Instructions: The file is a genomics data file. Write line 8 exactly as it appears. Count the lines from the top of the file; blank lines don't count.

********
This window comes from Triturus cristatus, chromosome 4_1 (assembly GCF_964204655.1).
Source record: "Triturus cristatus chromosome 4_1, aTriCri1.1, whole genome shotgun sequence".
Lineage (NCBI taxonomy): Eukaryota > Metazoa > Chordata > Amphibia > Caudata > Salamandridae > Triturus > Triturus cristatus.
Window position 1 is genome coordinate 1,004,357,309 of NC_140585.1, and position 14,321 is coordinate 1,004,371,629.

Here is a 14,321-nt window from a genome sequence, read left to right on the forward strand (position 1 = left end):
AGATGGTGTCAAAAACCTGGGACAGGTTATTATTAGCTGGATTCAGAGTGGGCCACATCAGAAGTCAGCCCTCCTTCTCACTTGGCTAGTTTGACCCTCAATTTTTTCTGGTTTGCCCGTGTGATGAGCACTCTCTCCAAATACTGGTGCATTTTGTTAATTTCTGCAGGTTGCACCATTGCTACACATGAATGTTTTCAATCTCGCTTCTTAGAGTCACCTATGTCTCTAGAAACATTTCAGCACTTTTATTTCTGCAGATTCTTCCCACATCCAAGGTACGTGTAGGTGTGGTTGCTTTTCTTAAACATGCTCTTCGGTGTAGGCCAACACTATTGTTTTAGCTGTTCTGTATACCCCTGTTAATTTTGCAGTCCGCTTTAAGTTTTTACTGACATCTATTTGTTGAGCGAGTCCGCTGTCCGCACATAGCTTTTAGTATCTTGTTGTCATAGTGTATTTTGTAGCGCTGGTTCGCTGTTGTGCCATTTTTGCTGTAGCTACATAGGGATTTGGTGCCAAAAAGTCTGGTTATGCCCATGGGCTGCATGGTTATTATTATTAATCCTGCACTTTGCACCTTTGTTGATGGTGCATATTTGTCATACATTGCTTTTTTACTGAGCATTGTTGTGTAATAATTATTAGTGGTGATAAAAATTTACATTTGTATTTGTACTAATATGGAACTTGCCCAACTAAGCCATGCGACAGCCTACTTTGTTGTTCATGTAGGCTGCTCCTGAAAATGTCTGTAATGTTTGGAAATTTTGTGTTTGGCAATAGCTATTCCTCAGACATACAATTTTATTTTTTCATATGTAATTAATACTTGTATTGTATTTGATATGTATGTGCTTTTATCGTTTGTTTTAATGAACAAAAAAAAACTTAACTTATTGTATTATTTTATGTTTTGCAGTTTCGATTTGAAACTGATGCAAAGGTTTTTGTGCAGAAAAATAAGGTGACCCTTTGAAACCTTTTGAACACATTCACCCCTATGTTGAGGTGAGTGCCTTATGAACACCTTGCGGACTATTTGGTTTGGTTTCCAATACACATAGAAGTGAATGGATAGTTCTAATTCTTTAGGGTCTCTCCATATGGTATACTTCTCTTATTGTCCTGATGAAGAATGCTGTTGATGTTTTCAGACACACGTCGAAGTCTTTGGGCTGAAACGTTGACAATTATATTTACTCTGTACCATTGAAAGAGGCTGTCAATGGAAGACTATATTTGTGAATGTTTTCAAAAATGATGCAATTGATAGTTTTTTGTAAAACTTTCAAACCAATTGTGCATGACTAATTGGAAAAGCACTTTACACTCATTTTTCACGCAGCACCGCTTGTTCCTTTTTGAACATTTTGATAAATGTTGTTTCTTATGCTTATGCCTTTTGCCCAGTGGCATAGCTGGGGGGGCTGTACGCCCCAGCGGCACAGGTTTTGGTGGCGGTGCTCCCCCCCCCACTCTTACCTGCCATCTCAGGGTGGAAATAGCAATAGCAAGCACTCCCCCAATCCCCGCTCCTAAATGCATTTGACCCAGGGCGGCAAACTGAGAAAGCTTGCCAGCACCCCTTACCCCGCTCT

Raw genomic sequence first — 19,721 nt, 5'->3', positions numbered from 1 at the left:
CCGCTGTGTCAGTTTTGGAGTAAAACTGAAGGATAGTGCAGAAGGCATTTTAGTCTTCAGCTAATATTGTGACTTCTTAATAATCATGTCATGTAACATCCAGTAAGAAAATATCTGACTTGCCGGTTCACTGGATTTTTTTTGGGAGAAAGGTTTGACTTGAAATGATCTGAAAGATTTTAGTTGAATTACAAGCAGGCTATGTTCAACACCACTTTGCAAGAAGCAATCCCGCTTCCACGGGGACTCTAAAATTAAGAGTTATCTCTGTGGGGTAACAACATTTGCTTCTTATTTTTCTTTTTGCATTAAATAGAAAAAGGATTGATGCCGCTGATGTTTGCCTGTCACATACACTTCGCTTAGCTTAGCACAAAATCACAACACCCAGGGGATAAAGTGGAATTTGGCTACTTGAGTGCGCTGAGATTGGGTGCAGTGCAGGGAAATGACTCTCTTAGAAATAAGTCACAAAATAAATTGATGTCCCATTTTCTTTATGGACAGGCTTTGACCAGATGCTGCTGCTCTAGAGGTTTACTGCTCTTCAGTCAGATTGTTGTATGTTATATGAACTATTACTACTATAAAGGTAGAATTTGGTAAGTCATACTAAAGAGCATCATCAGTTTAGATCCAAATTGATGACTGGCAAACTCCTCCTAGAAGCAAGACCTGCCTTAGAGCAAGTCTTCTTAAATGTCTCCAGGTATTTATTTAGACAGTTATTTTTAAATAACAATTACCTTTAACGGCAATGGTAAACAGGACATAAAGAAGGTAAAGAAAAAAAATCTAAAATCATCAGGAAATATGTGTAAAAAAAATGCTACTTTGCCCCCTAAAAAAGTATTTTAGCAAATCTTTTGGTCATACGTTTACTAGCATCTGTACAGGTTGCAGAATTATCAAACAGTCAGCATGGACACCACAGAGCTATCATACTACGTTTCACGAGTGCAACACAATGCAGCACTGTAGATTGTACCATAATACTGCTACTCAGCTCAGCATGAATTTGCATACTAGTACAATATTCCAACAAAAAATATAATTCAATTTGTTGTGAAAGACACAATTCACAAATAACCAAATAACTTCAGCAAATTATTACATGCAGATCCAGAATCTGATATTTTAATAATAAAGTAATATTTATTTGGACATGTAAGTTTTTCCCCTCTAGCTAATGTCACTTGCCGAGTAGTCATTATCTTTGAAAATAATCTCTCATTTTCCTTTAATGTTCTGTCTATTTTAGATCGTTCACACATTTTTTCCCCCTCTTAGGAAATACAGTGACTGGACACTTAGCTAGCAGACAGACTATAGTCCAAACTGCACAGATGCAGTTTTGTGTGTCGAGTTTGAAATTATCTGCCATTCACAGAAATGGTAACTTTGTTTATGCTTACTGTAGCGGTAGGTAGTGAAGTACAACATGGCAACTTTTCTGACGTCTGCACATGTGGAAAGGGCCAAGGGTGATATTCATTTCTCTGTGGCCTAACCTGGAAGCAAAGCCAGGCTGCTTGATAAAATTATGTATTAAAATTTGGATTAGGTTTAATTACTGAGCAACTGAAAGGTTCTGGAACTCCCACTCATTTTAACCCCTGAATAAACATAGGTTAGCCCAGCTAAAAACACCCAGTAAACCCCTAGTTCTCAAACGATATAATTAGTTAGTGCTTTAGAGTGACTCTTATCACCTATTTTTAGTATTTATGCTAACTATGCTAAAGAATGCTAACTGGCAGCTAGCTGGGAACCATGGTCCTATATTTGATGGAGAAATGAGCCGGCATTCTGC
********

CCGCTGTGTCAGTTTTGGAGTAAAACTGAAGGATAGTGCAGAAGGCATTTTAGTCTTCAGCTAATATTGTGACTTCTTAATAATCATGTCATGTAACATCCAGTAAGAAAATATCTGACTTGCCGGTTCACTGGATTTTTTTTGGGAGAAAGGTTTGACTTGAAATGATCTGAAAGATTTTAGTTGAATTACAAGCAGGCTATGTTCAACACCACTTTGCAAGAAGCAATCCCGCTTCCACGGGGACTCTAAAATTAAGAGTTATCTCTGTGGGGTAACAACATTTGCTTCTTATTTTTCTTTTTGCATTAAATAGAAAAAGGATTGATGCCGCTGATGTTTGCCTGTCACATACACTTCGCTTAGCTTAGCACAAAATCACAACACCCAGGGGATAAAGTGGAATTTGGCTACTTGAGTGCGCTGAGATTGGGTGCAGTGCAGGGAAATGACTCTCTTAGAAATAAGTCACAAAATAAATTGATGTCCCATTTTCTTTATGGACAGGCTTTGACCAGATGCTGCTGCTCTAGAGGTTTACTGCTCTTCAGTCAGATTGTTGTATGTTATATGAACTATTACTACTATAAAGGTAGAATTTGGTAAGTCATACTAAAGAGCATCATCAGTTTAGATCCAAATTGATGACTGGCAAACTCCTCCTAGAAGCAAGACCTGCCTTAGAGCAAGTCTTCTTAAATGTCTCCAGGTATTTATTTAGACAGTTATTTTTAAATAACAATTACCTTTAACGGCAATGGTAAACAGGACATAAAGAAGGTAAAGAAAAAAAATCTAAAATCATCAGGAAATATGTGTAAAAAAAATGCTACTTTGCCCCCTAAAAAAGTATTTTAGCAAATCTTTTGGTCATACGTTTACTAGCATCTGTACAGGTTGCAGAATTATCAAACAGTCAGCATGGACACCACAGAGCTATCATACTACGTTTCACGAGTGCAACACAATGCAGCACTGTAGATTGTACCATAATACTGCTACTCAGCTCAGCATGAATTTGCATACTAGTACAATATTCCAACAAAAAATATAATTCAATTTGTTGTGAAAGACACAATTCACAAATAACCAAATAACTTCAGCAAATTATTACATGCAGATCCAGAATCTGATATTTTAATAATAAAGTAATATTTATTTGGACATGTAAGTTTTTCCCCTCTAGCTAATGTCACTTGCCGAGTAGTCATTATCTTTGAAAATAATCTCTCATTTTCCTTTAATGTTCTGTCTATTTTAGATCGTTCACACATTTTTTCCCCCTCTTAGGAAATACAGTGACTGGACACTTAGCTAGCAGACAGACTATAGTCCAAACTGCACAGATGCAGTTTTGTGTGTCGAGTTTGAAATTATCTGCCATTCACAGAAATGGTAACTTTGTTTATGCTTACTGTAGCGGTAGGTAGTGAAGTACAACATGGCAACTTTTCTGACGTCTGCACATGTGGAAAGGGCCAAGGGTGATATTCATTTCTCTGTGGCCTAACCTGGAAGCAAAGCCAGGCTGCTTGATAAAATTATGTATTAAAATTTGGATTAGGTTTAATTACTGAGCAACTGAAAGGTTCTGGAACTCCCACTCATTTTAACCCCTGAATAAACATAGGTTAGCCCAGCTAAAAACACCCAGTAAACCCCTAGTTCTCAAACGATATAATTAGTTAGTGCTTTAGAGTGACTCTTATCACCTATTTTTAGTATTTATGCTAACTATGCTAAAGAATGCTAACTGGCAGCTAGCTGGGAACCATGGTCCTATATTTGATGGAGAAATGAGCCGGCATTCTGC